It’s fair to say that vaccines haven’t had the best few years in terms of PR. The “anti-vax” movement of parents suspicious about potential side effects of childhood vaccines has grown in strength, despite numerous studies proving their fears to be foundless. Certain high-profile diseases, such as HIV, have repeatedly proven resistant to traditional vaccine approaches. Meanwhile, vaccines suffer somewhat from their own incredible success – with many of the diseases that once caused rampant child mortality now under control or eradicated, one might think that the tool has maxed out its potential.
But two talks on Wednesday at the University of Chicago suggested that the age of vaccines is far from over. A revolution in the scientific approach to creating vaccines has begun to yield promising new strategies for controlling previously stubborn diseases, such as meningococcus and MRSA. Those advances have also made vaccines safer than ever, eliminating even the small risk inherent in the vaccines used early in the 20th century. As scientists move on to tackling diseases of adolescence, adulthood and developing countries, the ability of vaccines to change the world is only growing, said Rino Rappuoli, global head of vaccines research at Novartis Vaccines and Diagnostics.
“Most people say the last century of vaccines has been very positive: they eliminated polio, they eliminated diptheria and tetanus – what are you going to now, are you out of a job?,” said Rappuoli, who delivered the 2010 George & Marie Andros Lecture. “But I believe, in the 21st century, vaccines are going to be as important, and maybe more important, than they were in the 20th century.”
Until the late 1970’s, Rappuoli said, the strategy for creating new vaccines was largely the same as the approach developed by Louis Pasteur nearly one hundred years prior: Isolate, Inactivate, Inject. Pasteur learned that exposing a person to a non-toxic version of a disease-causing bacterium or virus sensitized their immune system, such that subsequent exposures to the true pathogen were fought off. That strategy led to vaccines for smallpox, measles, diptheria, mumps, polio and many other diseases that were once a scourge upon young children.
Nevertheless, several diseases remained unpreventable with this traditional vaccine approach, frustrating the field. Then, like many other scientific areas, new hope arrived in the form of genomics, which made a new form of vaccine research possible, Rappuoli said. With genomics, scientists developed reverse vaccinology, the process of sequencing a bacterial or viral genome to find components of the pathogen that are promising as “protective antigens” in a vaccine. Rappuoli discussed the first success of this method – the creation of a vaccine for meningococcus, which was given to all children under the age of 18 in the UK in 2000.
“The genome approach and the biology approach combine together and very frequently can bring you to a new, potential vaccine,” Rappuoli said. “These things were not possible before the genome. It would have taken one scientist a lifetime to develop.”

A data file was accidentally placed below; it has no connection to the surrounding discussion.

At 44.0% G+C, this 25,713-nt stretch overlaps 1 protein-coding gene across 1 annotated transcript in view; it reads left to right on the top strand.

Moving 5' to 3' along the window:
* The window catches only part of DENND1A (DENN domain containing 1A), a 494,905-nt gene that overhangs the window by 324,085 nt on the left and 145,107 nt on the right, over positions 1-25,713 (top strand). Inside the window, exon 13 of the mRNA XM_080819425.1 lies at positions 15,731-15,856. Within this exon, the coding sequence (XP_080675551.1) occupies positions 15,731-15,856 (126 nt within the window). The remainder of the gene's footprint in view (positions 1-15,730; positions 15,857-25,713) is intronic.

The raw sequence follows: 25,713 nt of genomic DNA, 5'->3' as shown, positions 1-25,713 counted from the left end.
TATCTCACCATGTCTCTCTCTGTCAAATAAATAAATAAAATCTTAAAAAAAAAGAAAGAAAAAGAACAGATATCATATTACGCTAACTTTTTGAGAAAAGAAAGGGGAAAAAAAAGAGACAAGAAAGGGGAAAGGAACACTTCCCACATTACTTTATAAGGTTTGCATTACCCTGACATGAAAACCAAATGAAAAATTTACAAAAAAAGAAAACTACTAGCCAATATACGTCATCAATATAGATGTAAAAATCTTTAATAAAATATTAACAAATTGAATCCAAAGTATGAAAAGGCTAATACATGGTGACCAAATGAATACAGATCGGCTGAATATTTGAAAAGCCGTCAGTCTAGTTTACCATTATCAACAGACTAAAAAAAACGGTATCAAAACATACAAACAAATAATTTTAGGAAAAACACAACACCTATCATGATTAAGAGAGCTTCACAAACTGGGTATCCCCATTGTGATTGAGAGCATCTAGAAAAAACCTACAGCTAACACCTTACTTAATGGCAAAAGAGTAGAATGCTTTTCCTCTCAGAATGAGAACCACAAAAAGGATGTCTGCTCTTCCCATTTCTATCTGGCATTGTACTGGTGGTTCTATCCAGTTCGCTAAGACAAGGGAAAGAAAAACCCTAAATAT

Another example of reverse vaccinology is taking place right now in the laboratory of Olaf Schneewind, professor and chair of microbiology at the University of Chicago Medical Center. Schneewind’s project to develop a vaccine for Staphylococcus aureus, the bacteria that causes hospital- and community-acquired MRSA, was discussed both by Rappuoli and Schneewind himself, at a midday seminar to the MacLean Center for Clinical Medical Ethics. As described by Schneewind, Staph aureus is a particularly dangerous foe: the leading cause of blood, skin and soft tissue infections, with a mortality that exceeds that of HIV/AIDS. The bacterium has also proved difficult for vaccine researchers, as unlike other pathogens, a Staph aureus infection does not confer immunity to subsequent infections.
“Immunologically speaking, organisms learn nothing about disease protection from this process,” Schneewind said. “These organisms are the world champion of immunosuppression; it’s really remarkable how well it works.”
But through genetic analysis, Schneewind’s laboratory has found four potential antigens that may trigger the immunologic memory necessary for protection. The key may lie in creating a non-toxic form of a Staph aureus component called Protein A, which normally allows the bacteria to trick the immune system into suppressing its defenses. A vaccine based on Schneewind’s strategy is close to clinical trials, funded by Novartis.
The Staph aureus vaccine and many others in development inspire Rappuoli’s optimism about the future of the field. By developing new protections against diseases of adulthood, Rappuoli predicted an important role for vaccines in our “aging society” of longer life expectancy, even envisioning a future where 55-year-olds receive as many vaccines as infants. And by developing more vaccines for diseases of the developing world – an area that has previously been “the biggest frustration of my entire career,” Rappuoli said – the field has an opportunity to fight world poverty by reducing the burden of illness in poor populations. The Novartis Vaccines Institute for Global Health, a non-profit organization founded by Rappuoli in 2007, will reach a landmark in that effort this week as they administer the first injections of a new vaccine against the salmonella bacteria that causes typhoid fever.
“I like to call vaccines the life insurance of the 21st century,” Rappuoli said. “That’s the power of vaccination.”